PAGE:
“In her foreword, Lady Justice Hale (as she then was) describes this book as 'fascinating' and 'a stimulating read'. This reviewer unreservedly agrees.
In summary, this book deserves to be read and considered by all who care about, and debate, the direction of mental health law, not least of course by those faced with the responsibility of devising the appropriate, ethical and practical legislation of the future.” – John Horne,
Journal of Mental Health Law
“Jill Peay's fascinating book provides an in-depth look into the way approved workers and psychiatrists use the law to make decisions about compulsory admissions and treatment.
…this is a useful resource for social workers and psychiatrists who want to develop their skills in applying the law and better understand the process they are part of.” – Paul Cutler,
Mental Health Today
“This book fills an important gap and will provide the reader with many insights into the nature of decision-making in the mental health context.” – Nicola Glover-Thomas,
Medical Law Review
“At a time when a great deal concerning mental health law, ethics and practice is in the melting pot, this book makes a highly-distinctive and welcome contribution to the debate taking place.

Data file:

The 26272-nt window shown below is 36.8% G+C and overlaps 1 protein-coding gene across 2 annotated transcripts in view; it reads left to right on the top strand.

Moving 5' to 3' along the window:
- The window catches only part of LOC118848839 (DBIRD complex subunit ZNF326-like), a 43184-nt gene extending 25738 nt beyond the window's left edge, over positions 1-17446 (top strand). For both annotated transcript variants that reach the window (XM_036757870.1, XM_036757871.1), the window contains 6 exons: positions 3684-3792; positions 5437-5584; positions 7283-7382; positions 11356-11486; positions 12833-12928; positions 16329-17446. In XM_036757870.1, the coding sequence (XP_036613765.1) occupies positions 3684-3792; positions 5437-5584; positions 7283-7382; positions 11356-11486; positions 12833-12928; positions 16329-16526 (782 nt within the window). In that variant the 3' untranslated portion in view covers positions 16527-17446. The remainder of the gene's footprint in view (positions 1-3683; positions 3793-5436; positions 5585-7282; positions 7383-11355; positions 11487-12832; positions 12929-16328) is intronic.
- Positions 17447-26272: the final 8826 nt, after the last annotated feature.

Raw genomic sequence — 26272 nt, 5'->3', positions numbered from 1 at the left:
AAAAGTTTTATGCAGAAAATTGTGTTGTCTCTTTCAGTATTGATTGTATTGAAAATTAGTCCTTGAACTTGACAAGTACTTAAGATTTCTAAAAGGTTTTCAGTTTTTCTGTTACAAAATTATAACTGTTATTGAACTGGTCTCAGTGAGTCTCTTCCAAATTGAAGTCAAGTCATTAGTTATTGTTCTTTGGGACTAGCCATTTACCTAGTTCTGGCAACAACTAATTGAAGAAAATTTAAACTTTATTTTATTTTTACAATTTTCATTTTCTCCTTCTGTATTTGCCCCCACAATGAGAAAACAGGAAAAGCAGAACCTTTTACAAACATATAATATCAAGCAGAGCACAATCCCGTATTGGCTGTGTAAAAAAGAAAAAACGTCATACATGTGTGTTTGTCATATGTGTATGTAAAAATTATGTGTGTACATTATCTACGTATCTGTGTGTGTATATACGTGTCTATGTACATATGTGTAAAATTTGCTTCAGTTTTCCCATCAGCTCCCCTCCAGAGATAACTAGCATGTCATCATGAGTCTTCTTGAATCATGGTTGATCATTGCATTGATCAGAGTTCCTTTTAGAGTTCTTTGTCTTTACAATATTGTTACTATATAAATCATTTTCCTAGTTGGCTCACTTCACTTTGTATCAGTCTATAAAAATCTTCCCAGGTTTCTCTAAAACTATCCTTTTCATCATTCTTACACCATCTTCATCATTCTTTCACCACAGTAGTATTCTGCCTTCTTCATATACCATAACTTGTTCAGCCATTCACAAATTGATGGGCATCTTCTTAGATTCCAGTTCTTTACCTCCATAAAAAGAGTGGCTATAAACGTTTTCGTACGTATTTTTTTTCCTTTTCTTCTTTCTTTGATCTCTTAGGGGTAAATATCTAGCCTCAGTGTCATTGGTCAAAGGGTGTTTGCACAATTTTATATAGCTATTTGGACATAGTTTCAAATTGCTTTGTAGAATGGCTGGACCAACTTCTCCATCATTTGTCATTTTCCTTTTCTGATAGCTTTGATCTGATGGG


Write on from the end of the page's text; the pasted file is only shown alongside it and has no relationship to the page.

A short review cannot do justice to the rich (and sometimes disquieting) material contained in Peays careful critical analysis.
The manner in which the mental health professionals in her sample reached their decisions is described in meticulous and fascinating detail.
In her foreword to the book, Lady Justice Hale (who will be known to many readers in her former academic role as Brenda Hoggett), describes the book as fascinating, a statement which I echo wholeheartedly. I think this book is a must for all who are thoughtful about the compulsory powers afforded in the current mental health legislation.” – Herschel Prins, Loughborough University,
“This is a timely publication in light of the continuing uncertainty surrounding the future direction of mental health reform.
…there are positive and important lessons to be learnt from Decisions and Dilemmas...it makes an important contribution to the ongoing debate about the shape of a new Mental Health Act by providing stimulating and valuable insights into non-legal practitioners' attitudes to, and application of, the mental health legislation.
...the book will primarily be of interest to those who work with and research mental health law and policy, it..also [has] broader appeal for those who are interested generally in the process of multi-disciplinary decision-making in a quasi-legal field, the impact of research on practice and the effectiveness of the law as a means of achieving change and influencing practice.” – Judy Laing,
Modern Law Review